Circle of Friends (1990) is one of the late Irish writer Maeve Binchy’s best-loved novels. It’s one of her only works turned into a movie in 1995 (also called Circle of Friends.) It has many of the features and types of characters seen in Binchy are other works. It centers on the friendship between two very different girls, Benny and Eve.
The novel is set in a fictional Irish suburb called Knockglen, where Bernadette, (“Benny”), daughter of the town’s tailor is already unofficially engaged to be married to one of the workers in the tailor shop. It’s the daughter’s first day of University College Dublin and it not only changes her life forever, but it also changes the lives of all of her circle of friends.
What the Book is About
The novel is written mostly from the perspective of Benny. She grows up in a typical home and became overweight yet friendly. Her father suddenly dies, naming Benny as the sole heir of the family tailor shop. Benny has to quickly learn the business as well as help out in the lives of her friends. Benny is a likable and believable protagonist as she isn’t too pretty, too rich or too smart. She learns about the business and about life at a speed easy for readers to keep up with.
The main plot is supported by a few subplots. One subplot centers on the two girls’ mutual friend Kit Hagerty, whose son dies in a motorcycle accident. She runs a boarding house for university students. How she manages to cope is believable. Another subplot involves the misadventures of the glamorous student Nan Mahon. She comes from a dirt poor family and vows to marry into wealth. Both of these subplots are quite detailed but interweave well into the main plot without overwhelming it.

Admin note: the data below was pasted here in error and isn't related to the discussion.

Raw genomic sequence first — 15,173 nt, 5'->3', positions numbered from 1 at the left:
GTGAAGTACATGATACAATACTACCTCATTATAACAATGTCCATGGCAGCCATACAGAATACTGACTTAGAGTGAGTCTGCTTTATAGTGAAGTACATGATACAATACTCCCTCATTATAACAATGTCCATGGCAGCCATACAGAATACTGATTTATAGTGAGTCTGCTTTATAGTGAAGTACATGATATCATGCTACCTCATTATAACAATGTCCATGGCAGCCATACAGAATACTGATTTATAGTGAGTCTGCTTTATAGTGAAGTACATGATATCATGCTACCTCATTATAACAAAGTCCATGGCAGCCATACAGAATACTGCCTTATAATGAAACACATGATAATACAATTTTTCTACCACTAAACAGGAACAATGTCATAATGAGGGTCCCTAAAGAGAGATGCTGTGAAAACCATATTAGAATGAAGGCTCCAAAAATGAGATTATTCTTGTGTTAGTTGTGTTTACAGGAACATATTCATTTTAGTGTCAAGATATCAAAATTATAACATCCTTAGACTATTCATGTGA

Although the book centers on the convoluted friendship between ugly Benny and her beautiful orphaned friend Eve, the book has many different characters that are well-fleshed out. These characters are familiar to any reader of Binchy’s works, which includes how “rich” poor people can be, a woman having an unplanned pregnancy, people who say “eejits” instead of “idiots” and men who aren’t quite as nice as they first seem to be.
The only problem with Circle of Friends is that it is so much like other Binchy novel that it doesn’t really stand out on its own. The town of Knockglen can be interchanged with just about any other small Irish town in Binchy books. Some of the characters can also be interchanged with nearly identical characters in other Binchy books. It does contain fine writing and the pages keep on turning, but Binchy never deviated from her money-making formula. That’s a shame, because she was an excellent writer. If you only have time to read one Binchy book, you will enjoy Circle of Friends. Just do not read another Binchy book soon afterwards.